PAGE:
God’s Plan for Sexual Purity

Abstinence, it’s all the rage. And you know what we call young couples who rely on abstinence? That’s right, we call them parents. So it was that the abstinence only tide swept bottom feeding grifters high into the sweet hills of West Virginia this week, using the phrase God’s Plan for Sexual Purity (It seems God has a rather perverse interest in who puts their whats in where … or at least the people who speak for him do …) except one local high school girl wasn’t taking their nutty shit laying down. Naturally, her principal allegedly retaliated:

Think Progress — A West Virginia high school student is filing an injunction against her principal, who she claims is threatening to punish her for speaking out against a factually inaccurate abstinence assembly at her school. Katelyn Campbell, who is the student body vice president at George Washington High School, alleges her principal threatened to call the college where she’s been accepted to report that she has “bad character.”George Washington High School recently hosted a conservative speaker,

Pam Stenzel, who travels around the country to advocate an abstinence-only approach to teen sexuality. Stenzel has a long history of using inflammatory rhetoric to convince young people that they will face dire consequences for becoming sexually active. At GW’s assembly, Stenzel allegedly told students that “if you take birth control, your mother probably hates you” and “I could look at any one of you in the eyes right now and tell if you’re going to be promiscuous.” She also asserted that condoms aren’t safe, and every instance of sexual contact will lead to a sexually transmitted infection.

Whenever I see this I always have to ask, were the dipshits that fan this nonsense ever teenagers? Did they ever make out hot and heavy in the back seat of an old Camaro or on the couch hoping parents and siblings didn’t wander by? Because if they had done that, even once, surely they would know this abstinence crap is doomed to fail.


  1. Robert B. says

    But the stuff they did doesn’t count, because of fundamental attribution error. It’s perfectly natural for me to have sex, it’s only other people who are ungodly sluts.

  2. cgilder says

    I liked that Wellesley tweeted her to announce “not to worry” and that they were looking forward to seeing her in the fall. Nice fuck you to the principal.

  3. peterh says

    Seems Campbell has made an excellent choice of secondary school in more ways than one.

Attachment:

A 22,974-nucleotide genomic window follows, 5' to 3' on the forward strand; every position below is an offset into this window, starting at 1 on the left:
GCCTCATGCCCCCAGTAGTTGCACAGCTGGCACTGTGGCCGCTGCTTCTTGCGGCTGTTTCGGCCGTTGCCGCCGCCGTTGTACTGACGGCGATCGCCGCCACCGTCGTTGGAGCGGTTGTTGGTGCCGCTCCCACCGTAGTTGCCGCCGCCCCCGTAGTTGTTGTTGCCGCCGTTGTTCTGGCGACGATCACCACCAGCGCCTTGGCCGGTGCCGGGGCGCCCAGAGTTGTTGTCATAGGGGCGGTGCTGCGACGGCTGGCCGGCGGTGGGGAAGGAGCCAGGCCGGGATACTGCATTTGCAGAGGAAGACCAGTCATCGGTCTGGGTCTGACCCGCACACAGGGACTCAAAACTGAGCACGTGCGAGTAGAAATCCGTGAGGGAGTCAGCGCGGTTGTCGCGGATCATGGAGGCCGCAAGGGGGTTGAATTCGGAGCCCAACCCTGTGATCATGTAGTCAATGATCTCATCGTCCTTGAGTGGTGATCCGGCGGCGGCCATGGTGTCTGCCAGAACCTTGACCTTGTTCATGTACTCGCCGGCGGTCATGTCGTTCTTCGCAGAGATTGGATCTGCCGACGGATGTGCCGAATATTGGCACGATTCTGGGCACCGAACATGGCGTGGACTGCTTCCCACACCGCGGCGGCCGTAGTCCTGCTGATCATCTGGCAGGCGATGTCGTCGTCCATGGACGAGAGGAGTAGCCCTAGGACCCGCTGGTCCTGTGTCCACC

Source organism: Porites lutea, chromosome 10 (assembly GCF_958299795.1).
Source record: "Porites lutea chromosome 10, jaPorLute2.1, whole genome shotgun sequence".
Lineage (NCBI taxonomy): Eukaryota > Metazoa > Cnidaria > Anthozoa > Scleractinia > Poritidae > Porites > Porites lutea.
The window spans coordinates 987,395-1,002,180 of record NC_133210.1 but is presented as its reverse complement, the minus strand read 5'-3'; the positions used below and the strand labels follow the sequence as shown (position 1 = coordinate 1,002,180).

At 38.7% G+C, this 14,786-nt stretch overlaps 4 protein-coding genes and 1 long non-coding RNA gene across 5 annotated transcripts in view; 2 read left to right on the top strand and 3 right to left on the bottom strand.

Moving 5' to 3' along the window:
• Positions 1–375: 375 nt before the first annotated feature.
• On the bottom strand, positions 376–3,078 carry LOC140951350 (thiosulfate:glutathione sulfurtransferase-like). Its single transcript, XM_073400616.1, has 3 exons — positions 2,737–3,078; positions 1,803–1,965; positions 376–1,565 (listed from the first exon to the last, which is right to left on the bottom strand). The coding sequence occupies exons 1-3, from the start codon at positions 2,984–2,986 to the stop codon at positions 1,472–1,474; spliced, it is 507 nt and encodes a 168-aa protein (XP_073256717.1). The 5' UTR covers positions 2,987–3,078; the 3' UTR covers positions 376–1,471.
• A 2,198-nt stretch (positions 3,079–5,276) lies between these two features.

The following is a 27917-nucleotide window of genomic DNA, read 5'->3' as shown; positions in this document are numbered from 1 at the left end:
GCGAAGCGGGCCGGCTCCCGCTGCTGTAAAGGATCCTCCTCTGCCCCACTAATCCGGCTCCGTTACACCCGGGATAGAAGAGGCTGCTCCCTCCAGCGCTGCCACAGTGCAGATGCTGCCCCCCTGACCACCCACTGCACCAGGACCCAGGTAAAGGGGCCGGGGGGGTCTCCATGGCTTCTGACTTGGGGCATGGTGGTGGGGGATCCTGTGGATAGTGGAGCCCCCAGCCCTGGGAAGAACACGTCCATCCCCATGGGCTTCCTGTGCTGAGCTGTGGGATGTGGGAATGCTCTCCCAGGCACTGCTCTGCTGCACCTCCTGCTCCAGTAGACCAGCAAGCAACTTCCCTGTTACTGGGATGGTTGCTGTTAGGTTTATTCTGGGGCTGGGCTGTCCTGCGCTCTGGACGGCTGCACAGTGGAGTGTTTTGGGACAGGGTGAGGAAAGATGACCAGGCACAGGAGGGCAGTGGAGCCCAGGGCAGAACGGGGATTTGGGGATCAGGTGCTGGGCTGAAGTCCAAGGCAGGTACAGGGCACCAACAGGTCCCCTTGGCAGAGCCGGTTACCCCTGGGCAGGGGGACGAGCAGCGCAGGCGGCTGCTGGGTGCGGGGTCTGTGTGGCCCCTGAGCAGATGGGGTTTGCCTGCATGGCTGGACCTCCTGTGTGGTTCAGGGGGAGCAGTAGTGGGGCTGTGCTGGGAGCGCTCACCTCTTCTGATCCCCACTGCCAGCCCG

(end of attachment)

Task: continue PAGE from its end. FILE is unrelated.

4. jasmyn says

    They did that crap at my high school. It wasn’t the same woman presenting it. They brought in self-described “abstinence experts.”
    I wish I had complained to the principal. I attended day one, but when I saw what bullshit it was, I refused to attend the next two days.
    They’ve been doing this crap to students for years, and I hope that this puts an end to it.

  5. Crip Dyke, Right Reverend Feminist FuckToy of Death & Her Handmaiden says

    There’s this famous negligence case in Canada where in a family of faith-healing types a teenager had Type 1 diabetes. They withheld the insulin (after getting a whole bunch of education about it and initially accepting it), and the kid ended up in the hospital. The mom in particular was rocked, b/c she had had a dream that the kid was cured, so obviously god sent the dream, and obviously it was necessary to stop the insulin, duh.

    They go back home and everything is fine for a while and then they withhold the insulin again and the kid dies. They’re held responsible.

    But here’s the thing: these people, they get exposed to the correct info all the time. Although the case above was a criminal case, there’s no reason in principle that you can’t sue these people if they provide factually incorrect information, in a school setting where kids are expected to learn and trust the info they’re receiving, and then harm is done. I mean, you can’t do it if that happens once. Verbal negligence has a ridiculously high standard – and rightly so. We don’t want to prosecute people for being stupid. But it’s worked before against white supremacists, for instance. She obviously knows the the point of the assemblies is for the students to remember what she says, trust that it’s accurate, and then act as if it’s true. If she actually does know that what she’s saying is false (and really, “I could look at any one of you…and tell if you’re going to be promiscuous”?), and if some false thing she says leads to harm (condoms aren’t safe ==> pregnancy or disease) when she’s perfectly aware that that thing is not true (this is the tricky part) or when a reasonable person in the position of the speaker would know that they aren’t true (for speech cases, “position of” would include things like “member of a conservative pentaoostal church,” or “strict 7th day adventist” or “devout agnostic” or whatever), then you have a situation analogous to cases that have been won before.

    I don’t think you’re likely to get a jury to go your way, but there’s no reason in law it couldn’t. If there were such suits, and if the effect of such suits was that people who spoke to children in school, during school hours, were encouraged to provide accurate information, that would be a pretty good outcome.

    Ah, fantasy life. You are so good to me.

  6. left0ver1under says

    And you know what we call young couples who rely on abstinence? That’s right, we call them parents.

    Please clarify that statement. I find it ambiguous.

    Were you referring to religion-soaked parents of teenagers deludedly assuming that “just say no to sex” and keeping kids ignorant will stop them?

    Or were you referring to the teenagers who say, “Yes, mom and dad” and then go out and have sex anyway, ignorant of the consequences, thus becoming parents themselves?

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